I am inclined to wonder exactly who would run a "formal marketing test", how it would be conducted, what standards would be used to judge "fairness". After all, nobody is compelled to use Google, and Google is not the dominant search engine because it was first in the market. Yahoo, for example, preceded it by three or four years and became an also-ran because more people chose freely to use Google than did Yahoo or other web portals. It is not clear how to construct a better market test than that.
Re: To get around the muzzling orders...
In the long run it is likely that intelligence services of various other countries, some operating under fewer constraints than the NSA, and the police agencies of those countries, will cooperate with US officials to deal with terrorism and criminal activity. As they have in the past.
Moving to the Principality of Sealand sounds interesting, but it is not clear why anyone would want to move to a place where there are no legal protections at all. My own inclination would be Iceland, with both reasonable laws and power availability.
Re: Twitter stands alone on this?????
We should keep in mind that there are two components to the data collection. One of them, the wholesale scanning of traffic, is not the subject here. The other is data demands made by warrant or subpoena. It would, indeed, be nice to have some numbers describing the total of all NSL and FISC orders, both the number of orders and the number of accounts. The only real source for such data would be the national security agencies which issue NSLs and the FISC or the agencies that obtain the orders. Such numbers might overstate the problem, since there almost certainly are instances in which account information for a single individual is demanded in multiple orders; but that would not be a bad thing, and the government would be in position to supply a count of the unique individuals affected in addition to the raw figures.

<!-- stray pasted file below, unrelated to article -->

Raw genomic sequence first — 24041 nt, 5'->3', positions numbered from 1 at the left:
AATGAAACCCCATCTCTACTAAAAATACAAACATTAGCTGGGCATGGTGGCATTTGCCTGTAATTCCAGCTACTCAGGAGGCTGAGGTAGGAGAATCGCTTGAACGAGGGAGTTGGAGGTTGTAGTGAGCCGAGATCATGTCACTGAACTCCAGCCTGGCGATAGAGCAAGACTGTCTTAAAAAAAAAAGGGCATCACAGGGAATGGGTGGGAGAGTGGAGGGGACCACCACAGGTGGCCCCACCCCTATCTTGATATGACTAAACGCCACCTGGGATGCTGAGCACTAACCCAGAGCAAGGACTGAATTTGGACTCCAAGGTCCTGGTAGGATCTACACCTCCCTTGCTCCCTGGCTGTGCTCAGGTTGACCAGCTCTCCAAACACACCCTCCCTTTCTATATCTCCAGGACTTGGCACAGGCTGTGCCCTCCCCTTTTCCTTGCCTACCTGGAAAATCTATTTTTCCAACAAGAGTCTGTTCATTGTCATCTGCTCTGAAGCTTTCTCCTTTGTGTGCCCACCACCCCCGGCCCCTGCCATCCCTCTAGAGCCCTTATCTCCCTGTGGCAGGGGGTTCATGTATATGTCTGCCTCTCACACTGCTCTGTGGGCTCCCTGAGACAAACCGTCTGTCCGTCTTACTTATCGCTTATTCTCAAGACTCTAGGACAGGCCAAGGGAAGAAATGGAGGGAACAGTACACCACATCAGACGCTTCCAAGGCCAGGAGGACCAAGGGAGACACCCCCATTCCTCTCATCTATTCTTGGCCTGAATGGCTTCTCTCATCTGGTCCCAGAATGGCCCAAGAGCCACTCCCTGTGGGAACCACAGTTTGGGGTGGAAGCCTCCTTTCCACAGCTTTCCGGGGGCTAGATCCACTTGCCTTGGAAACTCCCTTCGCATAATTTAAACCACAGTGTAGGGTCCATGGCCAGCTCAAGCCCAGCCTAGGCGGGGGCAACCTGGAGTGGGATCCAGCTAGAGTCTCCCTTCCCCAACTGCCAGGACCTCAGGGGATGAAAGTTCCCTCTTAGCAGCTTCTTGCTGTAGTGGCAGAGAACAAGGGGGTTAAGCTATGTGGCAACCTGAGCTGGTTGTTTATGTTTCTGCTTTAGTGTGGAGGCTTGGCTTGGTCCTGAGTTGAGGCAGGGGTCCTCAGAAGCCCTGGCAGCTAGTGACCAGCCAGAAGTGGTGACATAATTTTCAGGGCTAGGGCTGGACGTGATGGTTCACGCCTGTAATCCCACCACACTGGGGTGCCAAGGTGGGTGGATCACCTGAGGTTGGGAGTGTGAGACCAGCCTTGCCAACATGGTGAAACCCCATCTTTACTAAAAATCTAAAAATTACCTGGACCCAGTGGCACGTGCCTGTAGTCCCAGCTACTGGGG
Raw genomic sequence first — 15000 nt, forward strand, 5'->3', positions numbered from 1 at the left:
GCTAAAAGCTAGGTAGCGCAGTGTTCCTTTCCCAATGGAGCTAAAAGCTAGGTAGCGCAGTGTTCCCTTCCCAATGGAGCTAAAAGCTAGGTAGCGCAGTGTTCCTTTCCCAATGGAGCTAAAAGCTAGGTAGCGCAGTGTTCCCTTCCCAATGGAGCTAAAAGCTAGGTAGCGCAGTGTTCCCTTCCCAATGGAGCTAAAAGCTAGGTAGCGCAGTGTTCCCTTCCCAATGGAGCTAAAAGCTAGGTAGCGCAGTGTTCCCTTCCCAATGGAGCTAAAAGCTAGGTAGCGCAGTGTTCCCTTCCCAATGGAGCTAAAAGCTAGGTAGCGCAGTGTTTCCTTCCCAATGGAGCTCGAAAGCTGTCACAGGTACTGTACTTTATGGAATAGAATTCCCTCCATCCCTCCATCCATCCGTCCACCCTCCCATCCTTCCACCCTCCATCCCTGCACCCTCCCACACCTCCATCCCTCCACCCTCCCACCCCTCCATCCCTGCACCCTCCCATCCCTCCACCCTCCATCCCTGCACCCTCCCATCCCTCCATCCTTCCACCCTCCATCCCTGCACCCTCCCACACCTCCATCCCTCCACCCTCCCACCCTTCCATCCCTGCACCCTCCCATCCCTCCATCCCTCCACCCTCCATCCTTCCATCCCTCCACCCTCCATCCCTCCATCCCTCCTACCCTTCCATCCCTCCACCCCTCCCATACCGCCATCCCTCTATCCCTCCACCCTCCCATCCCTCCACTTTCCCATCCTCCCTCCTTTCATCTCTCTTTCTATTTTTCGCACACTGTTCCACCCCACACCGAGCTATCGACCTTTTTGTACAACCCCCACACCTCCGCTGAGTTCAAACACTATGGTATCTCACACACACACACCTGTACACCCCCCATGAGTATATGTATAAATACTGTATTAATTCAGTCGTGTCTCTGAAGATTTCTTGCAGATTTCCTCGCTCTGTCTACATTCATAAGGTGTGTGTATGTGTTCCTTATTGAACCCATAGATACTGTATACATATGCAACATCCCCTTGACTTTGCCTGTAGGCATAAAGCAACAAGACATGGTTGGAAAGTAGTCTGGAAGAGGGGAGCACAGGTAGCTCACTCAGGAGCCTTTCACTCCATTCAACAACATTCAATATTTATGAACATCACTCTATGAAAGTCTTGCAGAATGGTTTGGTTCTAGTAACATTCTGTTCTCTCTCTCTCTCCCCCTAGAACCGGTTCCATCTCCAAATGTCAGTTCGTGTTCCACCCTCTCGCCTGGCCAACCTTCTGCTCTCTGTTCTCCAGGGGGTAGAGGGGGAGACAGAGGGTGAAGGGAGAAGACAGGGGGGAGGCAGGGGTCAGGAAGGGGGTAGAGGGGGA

It is all but certain that many would disbelieve any such reports, although the authorized reports by the respondents would provide a way to validate at least their plausibility.
Fewer than 903 requests touching under 1400 accounts out of however many million Twitter has seems a bit short of being evidence of a police state in the making, especially as the number has not changed greatly over the last year and a half. Twitter's description states that these requests are made "typically in connection with criminal investigations." In the USA that would require a warrant or subpoena, usually from an ordinary court. Their presentation of all requests in a single category clearly indicates that the number of FISA requests and NSLs is quite small.
I think they are trying to draw attention from their less than stunningly good financials and that we can easily find more worrisome things, such as credit information leaks, with which to concern ourselves.
Re: From Desert Fox to Desert Ox
Recalling that the NSA is in the Department of Defense I would not be so quick to dismiss military hackers' skills or intelligence. On the other hand, the idea that the DoD put out a cyber hit on Hastings almost certainly is paranoid fantasy.